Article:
Image source: Getty Images.
An options contract is a type of derivative investment that gives you the right but not the obligation to make a trade in an underlying investment. Options contracts have specified expiration dates, and you can choose whether to exercise your option on or before that date or simply allow the option to expire unexercised. Your options contract will also specify the price, known as the strike price, at which you can buy or sell the underlying investment. Many investors never consider options contracts, believing that they are too risky. However, you can also use an options contract to reduce your overall portfolio risk and to provide insurance for certain unforeseen circumstances.
What a typical stock options contract looks like
Options contracts are publicly traded on exchanges, and they tend to have standardized characteristics that depend on the type of underlying investment. For stock options, an options contract typically involves 100 shares of the underlying stock, and expiration dates are available for different months, usually expiring on the third Friday of the given month.
The most important aspect of an options contract is that it's optional. The owner of the options contract has the right to force the seller of the options contract to take the action specified under the contract, but the owner doesn't have to do so. For instance, with a put option, the option owner has the right to sell underlying stock to the person who sold the option, and if exercised, the person who sold the option has no choice but must buy the stock from the option owner. Similarly, with a call option, the option owner has the right to buy underlying stock from the person who sold the option, who must sell stock to the option owner if the option is exercised.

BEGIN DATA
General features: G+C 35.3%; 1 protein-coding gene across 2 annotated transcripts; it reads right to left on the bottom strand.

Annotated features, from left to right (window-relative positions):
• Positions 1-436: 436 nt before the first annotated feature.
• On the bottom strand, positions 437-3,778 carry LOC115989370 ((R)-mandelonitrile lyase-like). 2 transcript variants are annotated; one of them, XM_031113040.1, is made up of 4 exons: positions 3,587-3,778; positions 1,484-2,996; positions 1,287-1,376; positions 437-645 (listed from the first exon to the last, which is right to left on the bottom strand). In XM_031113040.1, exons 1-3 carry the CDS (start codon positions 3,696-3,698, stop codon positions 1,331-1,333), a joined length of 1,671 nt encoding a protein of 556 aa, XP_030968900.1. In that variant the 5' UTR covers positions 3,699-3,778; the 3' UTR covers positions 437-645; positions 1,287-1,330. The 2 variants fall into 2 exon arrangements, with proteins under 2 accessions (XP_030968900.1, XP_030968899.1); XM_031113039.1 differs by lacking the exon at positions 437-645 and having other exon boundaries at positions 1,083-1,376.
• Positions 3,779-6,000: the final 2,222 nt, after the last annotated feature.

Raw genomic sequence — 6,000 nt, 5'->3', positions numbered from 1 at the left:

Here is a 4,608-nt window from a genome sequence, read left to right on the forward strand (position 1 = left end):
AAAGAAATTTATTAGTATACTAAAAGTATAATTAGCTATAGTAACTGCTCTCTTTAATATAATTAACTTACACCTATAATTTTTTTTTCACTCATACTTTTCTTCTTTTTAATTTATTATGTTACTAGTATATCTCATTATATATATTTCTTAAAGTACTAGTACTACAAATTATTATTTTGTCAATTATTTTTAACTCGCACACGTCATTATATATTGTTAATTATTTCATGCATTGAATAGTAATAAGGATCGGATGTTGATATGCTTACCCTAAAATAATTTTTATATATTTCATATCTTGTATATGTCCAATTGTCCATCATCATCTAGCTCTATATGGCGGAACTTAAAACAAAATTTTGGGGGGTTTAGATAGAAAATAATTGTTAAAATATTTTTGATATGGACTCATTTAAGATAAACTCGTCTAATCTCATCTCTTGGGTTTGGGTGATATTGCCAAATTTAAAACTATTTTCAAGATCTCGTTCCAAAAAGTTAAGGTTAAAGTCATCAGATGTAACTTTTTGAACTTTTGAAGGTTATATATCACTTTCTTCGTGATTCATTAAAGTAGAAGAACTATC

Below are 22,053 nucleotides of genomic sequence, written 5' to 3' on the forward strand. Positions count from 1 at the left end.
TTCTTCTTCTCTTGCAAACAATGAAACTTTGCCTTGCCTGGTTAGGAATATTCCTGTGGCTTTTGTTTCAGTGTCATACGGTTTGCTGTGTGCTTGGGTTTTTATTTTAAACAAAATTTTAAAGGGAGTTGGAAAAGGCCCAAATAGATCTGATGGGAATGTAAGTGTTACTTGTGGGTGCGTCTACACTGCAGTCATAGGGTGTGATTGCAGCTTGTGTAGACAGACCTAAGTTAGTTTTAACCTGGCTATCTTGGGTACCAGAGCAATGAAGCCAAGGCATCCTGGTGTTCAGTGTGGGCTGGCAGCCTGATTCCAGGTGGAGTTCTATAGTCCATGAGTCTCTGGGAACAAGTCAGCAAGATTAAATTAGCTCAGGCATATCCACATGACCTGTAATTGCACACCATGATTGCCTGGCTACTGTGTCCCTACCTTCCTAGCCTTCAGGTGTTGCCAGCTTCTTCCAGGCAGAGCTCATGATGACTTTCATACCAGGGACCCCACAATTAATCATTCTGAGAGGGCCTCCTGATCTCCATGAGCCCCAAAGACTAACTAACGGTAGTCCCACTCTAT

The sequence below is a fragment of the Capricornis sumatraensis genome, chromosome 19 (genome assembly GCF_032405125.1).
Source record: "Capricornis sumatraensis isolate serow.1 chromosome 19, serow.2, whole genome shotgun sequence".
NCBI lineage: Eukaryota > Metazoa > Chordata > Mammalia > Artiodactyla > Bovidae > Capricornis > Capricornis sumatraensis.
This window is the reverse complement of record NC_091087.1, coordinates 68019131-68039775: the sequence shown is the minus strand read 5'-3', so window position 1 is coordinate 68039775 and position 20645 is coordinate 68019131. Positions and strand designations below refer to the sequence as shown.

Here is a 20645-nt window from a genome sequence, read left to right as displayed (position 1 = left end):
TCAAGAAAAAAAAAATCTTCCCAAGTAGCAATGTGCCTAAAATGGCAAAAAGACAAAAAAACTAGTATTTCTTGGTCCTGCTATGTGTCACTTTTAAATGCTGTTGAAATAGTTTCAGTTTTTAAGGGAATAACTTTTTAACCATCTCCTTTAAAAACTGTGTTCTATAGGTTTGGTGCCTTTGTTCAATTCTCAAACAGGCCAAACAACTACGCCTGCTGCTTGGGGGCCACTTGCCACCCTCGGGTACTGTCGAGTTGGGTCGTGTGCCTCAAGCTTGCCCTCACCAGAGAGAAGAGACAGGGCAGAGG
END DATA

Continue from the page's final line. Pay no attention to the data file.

Why people use options contracts
Options contracts are useful for a couple of reasons. First, the seller of the option receives payment, known as a premium, and that belongs to the option seller no matter what happens in the future. Many options traders use received premiums as a substantial source of portfolio income.
Also, the buyer of the option can lock in the right to acquire a stock or other investment at a later date by putting up a relatively small amount of money upfront. Options contracts typically cost just a fraction of what the underlying stock would cost, with the strike price due only if the option owner chooses to exercise the contract. Some investors use cheaper options as a way to increase leverage, but there's no requirement to do so.
Options contracts give investors flexibility in taking action with their investment portfolios. Used well, an options contract can help you control risk and maximize your potential returns.
This article is part of The Motley Fool's Knowledge Center, which was created based on the collected wisdom of a fantastic community of investors. We'd love to hear your questions, thoughts, and opinions on the Knowledge Center in general or this page in particular. Your input will help us help the world invest, better! Email us email@example.com. Thanks -- and Fool on!
The article What Is an Options Contract? originally appeared on Fool.com.
Try any of our Foolish newsletter services free for 30 days. We Fools may not all hold the same opinions, but we all believe that considering a diverse range of insights makes us better investors. The Motley Fool has a disclosure policy.
Copyright 1995 - 2016 The Motley Fool, LLC. All rights reserved. The Motley Fool has a disclosure policy.